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TNance
05-19-2001, 01:07 PM
Please forgive if this inquiry sounds elementary, but I am new to metalworking and I am puzzled by some of the more basic skills. In particular, I have been having difficulty using a die to cut threads (6-32) on the end of a brass rod.
I turn the rod to the diameter specified on my tap and die chart and mount the die and get after it. I follow the technique of turning the die a full turn and the backing off a 1/2 turn. The result is a rod with threads, but only in the loosest sense of the word. They are wallowed out and a nut fits very loosely on the rod. I believe I have two problems. 1) starting the die exactly perpendicular to the work, and 2) turning the die so that it does not tip from side to side as it rotates.
Can someone give me some tips to overcoming these difficulties, or describe a jig that may help, or list a book that I might reference. I know this is MACH-101 and again I apologize if it is too rudimentary, but any help would be appreciated. One must walk before they can fly.

MikeHenry
05-19-2001, 08:20 PM
What type and brand of dies are you using?

The first die & tap set (cheap import) I bought was made of carbon steel and meant for touching up existing threads, rather than making new ones. Gave me no end of trouble until I started buying good quality dies. The better ones, for my purposes anyway, are split with a set screw to allow you to adjust the thread fit.

Mike Henry in Batavia, IL

JBELANGER
05-19-2001, 09:30 PM
Mike's right, the best dies are the ones that have a split and a set screw for adjusting. If you have this type it could be set too tight. You can try setting it by using a new 6-32 screw, close the die until you have a slight drag on the screw. You can also try using your tailstock to keep the die perpendicular when you first start the thread. Make sure you're using the correct side of the die to start your thread, the side with the chamfer. Good luck, I hope
this helps. J. Belanger

Tommie
05-19-2001, 09:51 PM
Never apologise for trying to learn something new. I am glad that you and many others are trying.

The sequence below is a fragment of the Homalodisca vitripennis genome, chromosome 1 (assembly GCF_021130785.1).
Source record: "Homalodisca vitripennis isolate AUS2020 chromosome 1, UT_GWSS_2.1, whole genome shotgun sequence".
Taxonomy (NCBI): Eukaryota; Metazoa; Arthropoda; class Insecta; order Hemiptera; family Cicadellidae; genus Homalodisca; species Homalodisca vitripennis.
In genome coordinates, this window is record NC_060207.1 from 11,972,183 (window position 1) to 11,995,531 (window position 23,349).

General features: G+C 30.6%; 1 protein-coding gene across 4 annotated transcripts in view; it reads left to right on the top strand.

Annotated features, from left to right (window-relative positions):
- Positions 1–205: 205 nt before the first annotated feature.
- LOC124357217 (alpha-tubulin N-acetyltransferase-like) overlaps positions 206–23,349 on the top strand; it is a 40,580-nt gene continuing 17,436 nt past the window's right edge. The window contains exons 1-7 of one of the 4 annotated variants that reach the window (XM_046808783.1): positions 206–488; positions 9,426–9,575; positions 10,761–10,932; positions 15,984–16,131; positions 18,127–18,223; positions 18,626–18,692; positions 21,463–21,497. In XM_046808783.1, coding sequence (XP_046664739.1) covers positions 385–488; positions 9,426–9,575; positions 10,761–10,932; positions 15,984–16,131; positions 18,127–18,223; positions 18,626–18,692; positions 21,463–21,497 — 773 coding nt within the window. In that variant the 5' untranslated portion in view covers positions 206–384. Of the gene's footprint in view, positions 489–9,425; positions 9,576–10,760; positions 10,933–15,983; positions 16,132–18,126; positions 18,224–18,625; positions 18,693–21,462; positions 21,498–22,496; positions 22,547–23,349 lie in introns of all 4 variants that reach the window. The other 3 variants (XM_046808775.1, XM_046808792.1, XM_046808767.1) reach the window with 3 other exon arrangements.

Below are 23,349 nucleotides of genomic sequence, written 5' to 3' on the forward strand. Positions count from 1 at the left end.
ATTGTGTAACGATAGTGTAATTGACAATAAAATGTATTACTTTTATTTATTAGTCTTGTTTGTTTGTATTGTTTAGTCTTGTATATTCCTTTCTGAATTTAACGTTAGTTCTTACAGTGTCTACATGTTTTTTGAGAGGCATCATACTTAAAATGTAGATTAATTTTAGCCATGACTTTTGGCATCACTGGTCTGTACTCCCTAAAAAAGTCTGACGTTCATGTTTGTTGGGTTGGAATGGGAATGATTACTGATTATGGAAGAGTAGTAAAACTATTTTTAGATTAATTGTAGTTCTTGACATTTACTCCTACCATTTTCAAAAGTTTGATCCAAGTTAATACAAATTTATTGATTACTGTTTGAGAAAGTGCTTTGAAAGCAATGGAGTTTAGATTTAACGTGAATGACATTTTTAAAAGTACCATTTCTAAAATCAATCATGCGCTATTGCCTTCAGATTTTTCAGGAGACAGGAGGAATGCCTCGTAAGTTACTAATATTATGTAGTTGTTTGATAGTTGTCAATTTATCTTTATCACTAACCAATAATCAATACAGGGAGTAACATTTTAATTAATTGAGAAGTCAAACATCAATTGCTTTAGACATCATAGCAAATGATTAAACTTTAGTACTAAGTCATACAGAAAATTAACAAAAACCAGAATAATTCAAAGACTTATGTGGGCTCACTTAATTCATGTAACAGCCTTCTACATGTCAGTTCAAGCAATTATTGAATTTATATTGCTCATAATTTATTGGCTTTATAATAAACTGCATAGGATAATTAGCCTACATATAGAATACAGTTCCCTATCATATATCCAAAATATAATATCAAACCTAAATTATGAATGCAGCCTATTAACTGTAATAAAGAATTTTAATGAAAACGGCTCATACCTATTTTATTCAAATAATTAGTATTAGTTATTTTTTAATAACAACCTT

SGW
05-21-2001, 11:43 AM
Ditto on getting a GOOD die! The cheap ones are really awful. For brass, especially, you need a good, SHARP die to get the best threads.

Also think about making yourself a tailstock die holder. I made one out of a piece of aluminum 2" dia. x about 4" long. drill a 1/2" hole down the middle, machine a 13/16" dia. counterbore in one end, a 1" counterbore in the other end, so 13/16" and 1' dies fit loosely, drill/tap for a setscrew at each end to hold the die.
Round off the sharp corners, do a light knurl on the outside for gripping.

To use, put about a 5" length of drill rod in your tailstock chuck, slide the die holder (with die inserted onto it. Start up your lathe in slowest backgear with the work in the chuck, grab on, and slide the die along the drill rod and onto the work. You can cut up to about a 1/4-20 thread just holding the die holder by hand.
And you don't need to reverse the die. Just keep going. There is plenty of chip clearance in a die, unlike with a tap.

Harry J. Dolan
05-22-2001, 11:00 AM
Just a couple of suggestions. (1) Try putting a little 60 deg. champer on the end of the rod, just a little deeper than the thread you are cutting. (2) If you do not have a tail stock die holder, you can use a tail stock drill chuck to assist you. Retrack the tail stock chuck jaws back into the coller, this gives you a flat face perpendicular to the work you have in the lathe. Bring the tail stock, with the drill chuck installed, up and just touch the back of the die or die holder. Keeping just a little pressure on the back of the die or die holder will keep the die straight as you turn it by hand.

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bdarin
05-27-2001, 02:55 AM
Ditto on the cheap tools. If it isn't made in the good ol' US of A, I don't buy it. Costs more, but you get what you pay for. Also, I smear Crisco on my taps and dies before I start cutting. Things go smoother and threads come out better with less chance of tap breakage.